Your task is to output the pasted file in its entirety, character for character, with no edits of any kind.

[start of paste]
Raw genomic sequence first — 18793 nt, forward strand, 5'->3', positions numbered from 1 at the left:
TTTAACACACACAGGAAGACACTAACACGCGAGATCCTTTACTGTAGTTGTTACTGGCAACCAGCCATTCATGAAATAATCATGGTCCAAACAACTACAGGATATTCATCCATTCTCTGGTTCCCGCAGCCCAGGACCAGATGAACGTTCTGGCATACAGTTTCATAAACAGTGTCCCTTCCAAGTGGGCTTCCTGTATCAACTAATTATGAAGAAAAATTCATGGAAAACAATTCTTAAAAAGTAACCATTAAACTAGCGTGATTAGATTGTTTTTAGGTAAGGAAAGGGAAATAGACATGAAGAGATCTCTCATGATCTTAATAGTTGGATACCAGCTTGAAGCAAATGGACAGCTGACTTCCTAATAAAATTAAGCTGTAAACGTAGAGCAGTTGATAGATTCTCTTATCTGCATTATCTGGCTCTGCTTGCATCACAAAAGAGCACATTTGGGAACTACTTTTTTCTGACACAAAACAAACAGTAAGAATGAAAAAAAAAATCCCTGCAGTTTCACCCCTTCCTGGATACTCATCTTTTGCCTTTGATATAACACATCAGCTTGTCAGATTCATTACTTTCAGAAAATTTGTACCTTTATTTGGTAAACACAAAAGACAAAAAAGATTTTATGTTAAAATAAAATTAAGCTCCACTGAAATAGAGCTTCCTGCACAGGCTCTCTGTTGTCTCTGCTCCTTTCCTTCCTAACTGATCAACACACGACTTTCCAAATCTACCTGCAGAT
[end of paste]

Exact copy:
Raw genomic sequence first — 18793 nt, forward strand, 5'->3', positions numbered from 1 at the left:
TTTAACACACACAGGAAGACACTAACACGCGAGATCCTTTACTGTAGTTGTTACTGGCAACCAGCCATTCATGAAATAATCATGGTCCAAACAACTACAGGATATTCATCCATTCTCTGGTTCCCGCAGCCCAGGACCAGATGAACGTTCTGGCATACAGTTTCATAAACAGTGTCCCTTCCAAGTGGGCTTCCTGTATCAACTAATTATGAAGAAAAATTCATGGAAAACAATTCTTAAAAAGTAACCATTAAACTAGCGTGATTAGATTGTTTTTAGGTAAGGAAAGGGAAATAGACATGAAGAGATCTCTCATGATCTTAATAGTTGGATACCAGCTTGAAGCAAATGGACAGCTGACTTCCTAATAAAATTAAGCTGTAAACGTAGAGCAGTTGATAGATTCTCTTATCTGCATTATCTGGCTCTGCTTGCATCACAAAAGAGCACATTTGGGAACTACTTTTTTCTGACACAAAACAAACAGTAAGAATGAAAAAAAAAATCCCTGCAGTTTCACCCCTTCCTGGATACTCATCTTTTGCCTTTGATATAACACATCAGCTTGTCAGATTCATTACTTTCAGAAAATTTGTACCTTTATTTGGTAAACACAAAAGACAAAAAAGATTTTATGTTAAAATAAAATTAAGCTCCACTGAAATAGAGCTTCCTGCACAGGCTCTCTGTTGTCTCTGCTCCTTTCCTTCCTAACTGATCAACACACGACTTTCCAAATCTACCTGCAGAT